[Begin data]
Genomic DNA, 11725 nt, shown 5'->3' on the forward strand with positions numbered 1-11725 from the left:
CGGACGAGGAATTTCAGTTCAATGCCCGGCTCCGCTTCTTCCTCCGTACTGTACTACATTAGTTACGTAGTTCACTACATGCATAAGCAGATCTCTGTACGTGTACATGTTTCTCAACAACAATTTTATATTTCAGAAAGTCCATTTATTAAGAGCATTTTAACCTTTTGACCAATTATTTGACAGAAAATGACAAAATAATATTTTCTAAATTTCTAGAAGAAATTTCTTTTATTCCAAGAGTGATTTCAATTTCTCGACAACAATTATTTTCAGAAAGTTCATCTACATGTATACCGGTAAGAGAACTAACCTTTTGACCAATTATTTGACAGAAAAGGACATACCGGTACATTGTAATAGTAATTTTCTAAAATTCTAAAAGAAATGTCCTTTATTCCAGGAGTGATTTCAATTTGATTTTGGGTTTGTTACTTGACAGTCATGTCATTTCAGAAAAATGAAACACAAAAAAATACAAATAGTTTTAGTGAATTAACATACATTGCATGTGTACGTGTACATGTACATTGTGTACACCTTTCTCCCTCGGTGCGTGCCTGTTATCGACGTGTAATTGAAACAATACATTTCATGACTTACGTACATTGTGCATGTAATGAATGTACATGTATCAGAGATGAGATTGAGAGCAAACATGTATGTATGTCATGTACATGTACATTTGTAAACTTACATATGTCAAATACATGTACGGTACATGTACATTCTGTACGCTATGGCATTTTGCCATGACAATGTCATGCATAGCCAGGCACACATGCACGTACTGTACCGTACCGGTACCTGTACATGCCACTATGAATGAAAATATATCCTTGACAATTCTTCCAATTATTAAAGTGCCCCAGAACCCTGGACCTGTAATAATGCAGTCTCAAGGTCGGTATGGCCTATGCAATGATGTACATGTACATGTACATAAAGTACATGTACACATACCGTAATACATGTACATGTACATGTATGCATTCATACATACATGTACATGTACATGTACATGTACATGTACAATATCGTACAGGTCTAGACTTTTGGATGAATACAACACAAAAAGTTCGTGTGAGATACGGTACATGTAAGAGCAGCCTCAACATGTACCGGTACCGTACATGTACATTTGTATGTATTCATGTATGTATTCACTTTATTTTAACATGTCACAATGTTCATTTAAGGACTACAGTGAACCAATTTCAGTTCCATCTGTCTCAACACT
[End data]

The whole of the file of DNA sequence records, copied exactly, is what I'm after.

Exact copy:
Genomic DNA, 11725 nt, shown 5'->3' on the forward strand with positions numbered 1-11725 from the left:
CGGACGAGGAATTTCAGTTCAATGCCCGGCTCCGCTTCTTCCTCCGTACTGTACTACATTAGTTACGTAGTTCACTACATGCATAAGCAGATCTCTGTACGTGTACATGTTTCTCAACAACAATTTTATATTTCAGAAAGTCCATTTATTAAGAGCATTTTAACCTTTTGACCAATTATTTGACAGAAAATGACAAAATAATATTTTCTAAATTTCTAGAAGAAATTTCTTTTATTCCAAGAGTGATTTCAATTTCTCGACAACAATTATTTTCAGAAAGTTCATCTACATGTATACCGGTAAGAGAACTAACCTTTTGACCAATTATTTGACAGAAAAGGACATACCGGTACATTGTAATAGTAATTTTCTAAAATTCTAAAAGAAATGTCCTTTATTCCAGGAGTGATTTCAATTTGATTTTGGGTTTGTTACTTGACAGTCATGTCATTTCAGAAAAATGAAACACAAAAAAATACAAATAGTTTTAGTGAATTAACATACATTGCATGTGTACGTGTACATGTACATTGTGTACACCTTTCTCCCTCGGTGCGTGCCTGTTATCGACGTGTAATTGAAACAATACATTTCATGACTTACGTACATTGTGCATGTAATGAATGTACATGTATCAGAGATGAGATTGAGAGCAAACATGTATGTATGTCATGTACATGTACATTTGTAAACTTACATATGTCAAATACATGTACGGTACATGTACATTCTGTACGCTATGGCATTTTGCCATGACAATGTCATGCATAGCCAGGCACACATGCACGTACTGTACCGTACCGGTACCTGTACATGCCACTATGAATGAAAATATATCCTTGACAATTCTTCCAATTATTAAAGTGCCCCAGAACCCTGGACCTGTAATAATGCAGTCTCAAGGTCGGTATGGCCTATGCAATGATGTACATGTACATGTACATAAAGTACATGTACACATACCGTAATACATGTACATGTACATGTATGCATTCATACATACATGTACATGTACATGTACATGTACATGTACAATATCGTACAGGTCTAGACTTTTGGATGAATACAACACAAAAAGTTCGTGTGAGATACGGTACATGTAAGAGCAGCCTCAACATGTACCGGTACCGTACATGTACATTTGTATGTATTCATGTATGTATTCACTTTATTTTAACATGTCACAATGTTCATTTAAGGACTACAGTGAACCAATTTCAGTTCCATCTGTCTCAACACT